“Unless we are prepared to allow the war on terror to inflict further damage on our legal system, we need to step back and ask if perhaps better sense, and cooler heads, should prevail in the face of righteous outrage at our government’s conduct.”

I'm not sure that the greater damage to the legal system isn't the damage to its ethos when sworn and armed agents of that system can presume that the Leader can 'authorize' them to break not only the law, but some of the most fundamental laws, in the land.

Yet, look what laws, what principles of law, have been lustily fractured by Democrats eager to please 'bases' and 'constituencies' and 'demographics' and by Republicans eager to wrap themselves in the flag.

I’ve always been concerned about that “damage” to Our legal system (and to Our Constitutional ethos itself). Although I’d go back forty years, rather than eight.

But of course, to keep a “cooler head” and to “step back and ask” whether “better sense” should prevail, in the face of “outrage” … that has in the past forty years come to be equated, in ‘elite’ discourse, certainly, with lack-of-sensitivity and as indicative of a mind that not only ‘just doesn’t get it’ but is also a mind darkly in collusion with ‘oppression’.

A citizenry comprised largely of ‘victims’ is a sheepfold requiring a shepherd, a Protector or a ‘saving elite’, and is incapable of usefully exercising the liberty of competent rational and deliberative agency. And thereby any ‘rule of law’ is ‘quaint’ and not-required, since the poor sheep couldn’t distinguish ‘law’ from not-law anyway, and in the ‘emergency’ of their victimization and oppression their ‘pain’ must be heard, not-questioned, and immediately assuaged – by any means necessary.

Which is a recipe for … a government OTC (other-than-Constitutional). Oy gevalt.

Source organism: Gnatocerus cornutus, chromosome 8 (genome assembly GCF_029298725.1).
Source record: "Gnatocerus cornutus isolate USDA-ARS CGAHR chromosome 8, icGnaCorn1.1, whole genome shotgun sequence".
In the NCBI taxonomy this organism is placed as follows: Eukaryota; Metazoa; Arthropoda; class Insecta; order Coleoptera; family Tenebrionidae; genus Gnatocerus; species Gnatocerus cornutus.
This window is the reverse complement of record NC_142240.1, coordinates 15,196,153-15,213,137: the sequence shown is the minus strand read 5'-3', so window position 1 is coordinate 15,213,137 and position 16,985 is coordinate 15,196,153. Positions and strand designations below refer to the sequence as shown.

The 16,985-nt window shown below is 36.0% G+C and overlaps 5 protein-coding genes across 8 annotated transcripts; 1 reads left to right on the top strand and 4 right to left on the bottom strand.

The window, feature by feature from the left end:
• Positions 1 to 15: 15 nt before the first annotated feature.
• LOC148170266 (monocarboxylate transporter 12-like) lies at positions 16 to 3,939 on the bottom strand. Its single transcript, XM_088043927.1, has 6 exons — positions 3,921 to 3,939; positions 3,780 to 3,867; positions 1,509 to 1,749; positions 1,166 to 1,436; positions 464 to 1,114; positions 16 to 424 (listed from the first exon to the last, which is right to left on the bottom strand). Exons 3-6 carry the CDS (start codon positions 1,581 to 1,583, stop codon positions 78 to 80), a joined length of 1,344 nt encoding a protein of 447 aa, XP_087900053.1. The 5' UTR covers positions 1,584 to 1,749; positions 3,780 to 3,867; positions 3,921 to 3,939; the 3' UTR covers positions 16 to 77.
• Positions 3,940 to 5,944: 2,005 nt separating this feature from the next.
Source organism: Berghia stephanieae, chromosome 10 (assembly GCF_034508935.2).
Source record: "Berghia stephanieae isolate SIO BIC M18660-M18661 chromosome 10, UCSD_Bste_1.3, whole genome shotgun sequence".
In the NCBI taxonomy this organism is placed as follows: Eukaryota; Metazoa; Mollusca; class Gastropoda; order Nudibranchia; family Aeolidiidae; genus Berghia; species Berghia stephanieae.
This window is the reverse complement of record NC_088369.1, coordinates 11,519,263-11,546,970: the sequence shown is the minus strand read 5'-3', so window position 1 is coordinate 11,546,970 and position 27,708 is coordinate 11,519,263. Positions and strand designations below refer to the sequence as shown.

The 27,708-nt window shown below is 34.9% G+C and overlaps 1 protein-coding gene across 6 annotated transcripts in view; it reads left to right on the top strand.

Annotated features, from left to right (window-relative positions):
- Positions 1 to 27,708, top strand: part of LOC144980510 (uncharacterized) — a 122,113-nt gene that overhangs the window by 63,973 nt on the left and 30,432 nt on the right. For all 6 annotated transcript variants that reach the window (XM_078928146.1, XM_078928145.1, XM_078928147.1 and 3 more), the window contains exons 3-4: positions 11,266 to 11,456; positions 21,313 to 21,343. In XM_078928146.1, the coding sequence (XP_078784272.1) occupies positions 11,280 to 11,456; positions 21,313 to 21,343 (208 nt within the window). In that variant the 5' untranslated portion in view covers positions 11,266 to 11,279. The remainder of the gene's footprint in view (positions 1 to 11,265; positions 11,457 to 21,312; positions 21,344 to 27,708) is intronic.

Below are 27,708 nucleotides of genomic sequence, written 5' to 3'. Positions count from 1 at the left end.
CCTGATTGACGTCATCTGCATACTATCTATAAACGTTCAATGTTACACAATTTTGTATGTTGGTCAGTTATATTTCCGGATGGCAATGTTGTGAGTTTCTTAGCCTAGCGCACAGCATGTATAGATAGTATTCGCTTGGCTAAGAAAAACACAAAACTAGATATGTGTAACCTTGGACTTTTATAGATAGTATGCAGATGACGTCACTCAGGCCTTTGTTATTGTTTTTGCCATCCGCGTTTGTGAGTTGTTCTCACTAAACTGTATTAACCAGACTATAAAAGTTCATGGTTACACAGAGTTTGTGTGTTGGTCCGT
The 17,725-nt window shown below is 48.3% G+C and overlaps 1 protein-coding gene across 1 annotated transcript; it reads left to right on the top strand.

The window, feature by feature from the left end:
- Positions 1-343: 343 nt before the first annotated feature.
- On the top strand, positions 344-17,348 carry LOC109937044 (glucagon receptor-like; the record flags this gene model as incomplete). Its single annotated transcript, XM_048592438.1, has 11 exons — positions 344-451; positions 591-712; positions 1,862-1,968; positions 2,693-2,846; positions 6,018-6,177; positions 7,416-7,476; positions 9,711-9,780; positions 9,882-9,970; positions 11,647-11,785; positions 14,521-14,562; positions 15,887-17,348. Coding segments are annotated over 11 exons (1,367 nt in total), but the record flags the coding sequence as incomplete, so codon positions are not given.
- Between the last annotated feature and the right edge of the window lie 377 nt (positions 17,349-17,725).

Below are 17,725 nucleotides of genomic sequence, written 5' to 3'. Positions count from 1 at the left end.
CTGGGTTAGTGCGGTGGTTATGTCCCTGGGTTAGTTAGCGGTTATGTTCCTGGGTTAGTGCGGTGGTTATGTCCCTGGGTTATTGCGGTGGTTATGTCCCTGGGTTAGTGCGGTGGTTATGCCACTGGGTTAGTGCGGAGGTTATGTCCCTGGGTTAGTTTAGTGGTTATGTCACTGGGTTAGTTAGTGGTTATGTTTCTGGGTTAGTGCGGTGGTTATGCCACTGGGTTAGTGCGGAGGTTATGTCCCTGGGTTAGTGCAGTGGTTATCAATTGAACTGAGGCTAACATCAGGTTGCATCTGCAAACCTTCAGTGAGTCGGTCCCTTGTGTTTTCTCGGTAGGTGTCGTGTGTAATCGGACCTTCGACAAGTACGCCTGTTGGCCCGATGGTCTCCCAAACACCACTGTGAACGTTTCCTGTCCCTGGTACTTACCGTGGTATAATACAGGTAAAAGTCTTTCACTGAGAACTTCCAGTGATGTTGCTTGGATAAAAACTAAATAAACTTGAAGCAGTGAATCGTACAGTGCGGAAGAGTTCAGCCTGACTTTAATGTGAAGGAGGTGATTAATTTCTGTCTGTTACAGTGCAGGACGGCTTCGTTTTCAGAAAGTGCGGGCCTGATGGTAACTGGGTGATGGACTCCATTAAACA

Silverglate, much to his credit, raises the point raised by Robert Bolt’s mid-Sixties play and film, “A Man for All Seasons”, about Sir Thomas More’s refusal to truckle to Henry VIII’s demand that he agree to Henry’s divorce of Catherine of Aragon. There is a law higher than the King’s, says the Catholic Moore – and he doesn’t mean simply the Pope’s ‘law’, but rather God’s law. More, for all his lawyerly shrewds, could not bridge that awefull abyss between King and conscience, between King and – if I may – God.

No government – repeat no government – wants its citizens acknowledging an authority higher than or other than its own. The Founders saw that, but presumed that in this shining New World, the chance existed that a Citizenry would be raised up, The People, whose personal commitment to such a Higher Law, and the government’s members’ personal adherence to that same Law, would prevent any such an abyss from opening up between the Beyond and the polity that would be the United States of America.

In the script, More’s younger friend and protégé, William Roper, urges More to arrest one Richard Rich, known to be plotting against More in order to secure the King’s favor. “For what?” asks More. “That man is evil” replies Roper (and no gender feminist could put it better, except to omit the limiting adjective). Roper asserts that if the laws of England were a forest, and the devil were hiding behind a tree, then Roper would cut all the trees down to get at the devil.

“And when the last law was down, and the Devil turned round on you – where would you hide, Roger, the laws all being flat?”

Point, set, and match.